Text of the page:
Canadian troops sus­pend op­er­a­tions in Iraq fol­low­ing Kur­dish-Iraqi fight­ing

The Prince George Citizen - - FRONT PAGE - Lee BERTHI­AUME

OTTAWA — Canadian sol­diers in Iraq have been or­dered to tem­po­rar­ily sus­pend all op­er­a­tions with Iraqi and Kur­dish forces fol­low­ing a se­ries of bat­tles be­tween the two groups.

The sur­prise move comes amid ac­cu­sa­tions Canada and its al­lies have failed the coun­try over the past three years by ig­nor­ing its many po­lit­i­cal, re­li­gious and eco­nomic di­vi­sions while fight­ing the Is­lamic State.

Canadian spe­cial forces have pro­vided train­ing, ad­vice and as­sis­tance to both the Iraqi mil­i­tary and Kur­dish pesh­merga for the past three years as part of the fight against Is­lamic State mil­i­tants.

But the one-time al­lies have been fight­ing each other for more than a week after the Kurds held a con­tro­ver­sial in­de­pen­dence ref­er­en­dum and Bagh­dad re­sponded by seiz­ing con­trol of con­tested ter­ri­tory.

Mil­i­tary of­fi­cials said Fri­day that the Canadian Forces would con­tinue to sup­port the U.S.-led coali­tion fight­ing against the Is­lamic State through the pro­vi­sion of med­i­cal aid, in­tel­li­gence and trans­porta­tion.

Canada has about 50 med­i­cal per­son­nel and a tac­ti­cal he­li­copter de­tach­ment in north­ern Iraq, as well as sev­eral dozen in­tel­li­gence ex­perts, a sur­veil­lance air­craft, a trans­port plane and an air-to-air re­fu­eller in Kuwait.

But the ap­prox­i­mately 200 Canadian spe­cial forces in Iraq have been told to sit tight and will not pro­vide any train­ing or as­sis­tance to Iraqi or Kur­dish forces un­til re­la­tions be­tween the two sides im­prove.

“Given the flu­id­ity of the cur­rent sit­u­a­tion, Canada’s Spe­cial Op­er­a­tions Task Force has tem­po­rar­ily sus­pended the pro­vi­sion of as­sis­tance to var­i­ous el­e­ments of Iraqi se­cu­rity forces,” spokesman Col. Jay Janzen said.

“Once more clar­ity ex­ists re­gard­ing the in­ter­re­la­tion­ships of Iraqi se­cu­rity forces, and the key pri­or­i­ties and tasks go­ing for­ward, the task force will re­sume ac­tiv­i­ties. In the in­terim, they will con­tinue to mon­i­tor the sit­u­a­tion and plan for the next po­ten­tial phases of op­er­a­tional ac­tiv­ity.”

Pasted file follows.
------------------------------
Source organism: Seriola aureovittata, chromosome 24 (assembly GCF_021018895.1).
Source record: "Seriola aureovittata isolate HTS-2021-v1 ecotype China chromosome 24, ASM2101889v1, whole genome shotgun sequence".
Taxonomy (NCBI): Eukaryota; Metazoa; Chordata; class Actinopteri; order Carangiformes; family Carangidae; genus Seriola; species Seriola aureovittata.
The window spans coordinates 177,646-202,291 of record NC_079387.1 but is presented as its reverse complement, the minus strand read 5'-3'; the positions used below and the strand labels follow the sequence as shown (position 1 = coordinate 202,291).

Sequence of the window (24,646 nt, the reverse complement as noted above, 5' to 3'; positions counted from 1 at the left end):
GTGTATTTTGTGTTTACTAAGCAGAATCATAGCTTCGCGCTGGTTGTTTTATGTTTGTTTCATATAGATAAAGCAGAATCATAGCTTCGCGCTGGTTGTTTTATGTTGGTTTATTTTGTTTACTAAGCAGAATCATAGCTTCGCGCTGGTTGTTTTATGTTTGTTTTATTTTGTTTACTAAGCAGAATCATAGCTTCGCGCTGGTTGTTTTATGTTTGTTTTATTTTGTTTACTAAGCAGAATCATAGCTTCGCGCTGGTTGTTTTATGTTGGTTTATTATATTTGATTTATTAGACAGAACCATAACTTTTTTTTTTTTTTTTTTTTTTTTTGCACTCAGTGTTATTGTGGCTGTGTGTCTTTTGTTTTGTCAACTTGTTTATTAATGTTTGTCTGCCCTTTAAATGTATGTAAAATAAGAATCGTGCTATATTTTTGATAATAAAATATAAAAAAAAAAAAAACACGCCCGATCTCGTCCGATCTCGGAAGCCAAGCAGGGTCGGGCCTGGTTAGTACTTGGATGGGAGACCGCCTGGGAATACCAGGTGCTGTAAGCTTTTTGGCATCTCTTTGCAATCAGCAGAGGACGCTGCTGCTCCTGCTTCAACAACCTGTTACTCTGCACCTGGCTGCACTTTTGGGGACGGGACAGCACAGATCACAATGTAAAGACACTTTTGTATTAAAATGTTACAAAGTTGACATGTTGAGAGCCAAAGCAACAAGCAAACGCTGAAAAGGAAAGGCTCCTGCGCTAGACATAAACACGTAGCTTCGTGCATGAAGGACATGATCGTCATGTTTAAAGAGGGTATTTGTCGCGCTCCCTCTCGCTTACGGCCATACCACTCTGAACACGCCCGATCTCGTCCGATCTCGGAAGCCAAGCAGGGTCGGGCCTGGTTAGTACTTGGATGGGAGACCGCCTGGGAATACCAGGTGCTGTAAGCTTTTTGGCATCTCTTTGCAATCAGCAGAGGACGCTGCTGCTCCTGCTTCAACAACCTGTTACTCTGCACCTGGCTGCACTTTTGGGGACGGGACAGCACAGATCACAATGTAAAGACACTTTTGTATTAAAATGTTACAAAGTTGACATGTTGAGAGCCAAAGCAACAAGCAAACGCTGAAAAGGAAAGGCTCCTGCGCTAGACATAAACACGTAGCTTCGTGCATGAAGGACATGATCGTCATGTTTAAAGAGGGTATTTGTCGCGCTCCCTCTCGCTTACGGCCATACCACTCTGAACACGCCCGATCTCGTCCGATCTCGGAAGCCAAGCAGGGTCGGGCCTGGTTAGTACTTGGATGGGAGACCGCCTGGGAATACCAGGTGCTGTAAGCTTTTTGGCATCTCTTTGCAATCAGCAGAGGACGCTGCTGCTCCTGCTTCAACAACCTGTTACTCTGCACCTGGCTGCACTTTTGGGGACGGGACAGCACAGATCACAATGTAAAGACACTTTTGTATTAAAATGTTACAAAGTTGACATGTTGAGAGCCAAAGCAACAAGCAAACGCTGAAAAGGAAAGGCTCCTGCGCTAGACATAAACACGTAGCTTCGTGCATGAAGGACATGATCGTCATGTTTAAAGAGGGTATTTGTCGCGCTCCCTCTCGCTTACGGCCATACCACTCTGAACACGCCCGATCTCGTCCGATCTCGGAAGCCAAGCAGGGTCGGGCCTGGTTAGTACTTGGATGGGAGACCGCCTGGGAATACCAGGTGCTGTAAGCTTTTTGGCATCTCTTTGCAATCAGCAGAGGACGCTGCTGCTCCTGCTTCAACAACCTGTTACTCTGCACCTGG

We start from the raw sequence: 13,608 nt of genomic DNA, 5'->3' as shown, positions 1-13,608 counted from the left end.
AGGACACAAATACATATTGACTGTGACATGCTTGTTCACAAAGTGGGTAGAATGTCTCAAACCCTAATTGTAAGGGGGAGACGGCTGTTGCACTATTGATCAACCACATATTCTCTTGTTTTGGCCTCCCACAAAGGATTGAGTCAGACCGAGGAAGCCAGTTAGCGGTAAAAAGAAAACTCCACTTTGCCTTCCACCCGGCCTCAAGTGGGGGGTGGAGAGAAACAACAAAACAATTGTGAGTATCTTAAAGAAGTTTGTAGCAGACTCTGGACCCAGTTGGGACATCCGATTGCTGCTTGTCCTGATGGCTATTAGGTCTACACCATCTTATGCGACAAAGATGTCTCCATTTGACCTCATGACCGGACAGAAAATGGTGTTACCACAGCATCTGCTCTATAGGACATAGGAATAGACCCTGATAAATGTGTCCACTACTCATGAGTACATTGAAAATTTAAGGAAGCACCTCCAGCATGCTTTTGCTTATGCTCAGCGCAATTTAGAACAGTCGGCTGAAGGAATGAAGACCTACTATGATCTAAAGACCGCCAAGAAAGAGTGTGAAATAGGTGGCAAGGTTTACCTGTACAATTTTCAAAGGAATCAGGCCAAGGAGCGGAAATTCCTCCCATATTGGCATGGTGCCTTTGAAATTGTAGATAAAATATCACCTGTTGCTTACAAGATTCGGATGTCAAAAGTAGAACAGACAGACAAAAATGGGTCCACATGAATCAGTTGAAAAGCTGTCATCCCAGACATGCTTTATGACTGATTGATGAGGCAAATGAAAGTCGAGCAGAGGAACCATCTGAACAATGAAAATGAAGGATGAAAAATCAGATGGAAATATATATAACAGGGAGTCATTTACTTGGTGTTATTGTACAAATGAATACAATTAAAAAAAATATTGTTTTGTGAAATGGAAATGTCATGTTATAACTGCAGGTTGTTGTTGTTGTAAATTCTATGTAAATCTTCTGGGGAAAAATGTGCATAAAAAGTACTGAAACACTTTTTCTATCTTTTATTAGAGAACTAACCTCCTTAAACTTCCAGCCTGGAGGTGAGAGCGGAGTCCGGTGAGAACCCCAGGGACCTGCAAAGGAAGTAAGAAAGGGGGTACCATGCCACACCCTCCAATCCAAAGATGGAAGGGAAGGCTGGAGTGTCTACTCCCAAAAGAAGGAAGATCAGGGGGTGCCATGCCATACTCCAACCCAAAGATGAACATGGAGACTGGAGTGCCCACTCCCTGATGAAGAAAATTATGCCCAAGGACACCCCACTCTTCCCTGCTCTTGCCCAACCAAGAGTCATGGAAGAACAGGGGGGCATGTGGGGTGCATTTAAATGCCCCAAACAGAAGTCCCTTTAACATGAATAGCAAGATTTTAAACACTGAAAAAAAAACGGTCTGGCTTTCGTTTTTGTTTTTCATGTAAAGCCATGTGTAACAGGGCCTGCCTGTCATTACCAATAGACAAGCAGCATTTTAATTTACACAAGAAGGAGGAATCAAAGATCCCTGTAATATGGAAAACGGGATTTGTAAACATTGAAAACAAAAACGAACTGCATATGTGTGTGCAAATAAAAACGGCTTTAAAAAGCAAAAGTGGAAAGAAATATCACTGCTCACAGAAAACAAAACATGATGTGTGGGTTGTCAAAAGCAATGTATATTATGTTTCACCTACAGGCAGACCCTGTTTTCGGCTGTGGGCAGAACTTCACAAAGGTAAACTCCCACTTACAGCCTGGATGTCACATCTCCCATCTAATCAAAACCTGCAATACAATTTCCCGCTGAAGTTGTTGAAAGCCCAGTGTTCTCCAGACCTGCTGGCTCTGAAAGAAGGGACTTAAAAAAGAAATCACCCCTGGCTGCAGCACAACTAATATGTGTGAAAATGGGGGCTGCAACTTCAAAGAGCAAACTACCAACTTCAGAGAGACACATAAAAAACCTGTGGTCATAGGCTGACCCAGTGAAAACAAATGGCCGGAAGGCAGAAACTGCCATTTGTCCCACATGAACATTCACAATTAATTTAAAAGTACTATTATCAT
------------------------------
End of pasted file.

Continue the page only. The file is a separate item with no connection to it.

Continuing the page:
While Fri­day’s de­ci­sion to sus­pend op­er­a­tions with Kur­dish and Iraqi forces was a sur­prise, the fact the two sides have come to blows has long been pre­dicted by ob­servers and ex­perts.

In fact, a se­nior rep­re­sen­ta­tive for Iraq’s Kur­dish gov­ern­ment ac­cused Canada and its al­lies this week of fail­ing to ad­dress the many long-stand­ing di­vi­sions that led to the Is­lamic State’s birth – and which are threat­en­ing to erupt again. Canada and its al­lies have been rel­a­tively quiet about what is hap­pen­ing, with De­fence Min­is­ter Har­jit Sa­j­jan echo­ing U.S. state­ments urg­ing all sides last week to fo­cus on fin­ish­ing the fight against the Is­lamic State.

But Bayan Sami Ab­dul Rah­man, the Kurds’ top diplo­mat in Wash­ing­ton, said it’s past time the in­ter­na­tional com­mu­nity end its “laser fo­cus” on the Is­lamic State and be­gin to ad­dress Iraq’s many un­der­ly­ing prob­lems.

“‘We are laser-fo­cused on (the Is­lamic State).’ That has been the mantra of the past few years,” Ab­dul Rah­man told The Canadian Press dur­ing a visit to Ottawa this week. “But to con­tinue to say we’re laser-fo­cused on (the Is­lamic State) is miss­ing the ob­vi­ous truth of what is hap­pen­ing in Iraq.”

While many fear a war be­tween Bagh­dad and the Kurds, there are also con­cerns about the slow rate of re­con­struc­tion in many Sunni-dom­i­nated ar­eas lib­er­ated from the Is­lamic State, and Iran’s grow­ing in­flu­ence in Bagh­dad.


Iraqi se­cu­rity forces gather out­side the Kur­dish-held city of Al­tun Kupri, Iraq, on Oct. 19.

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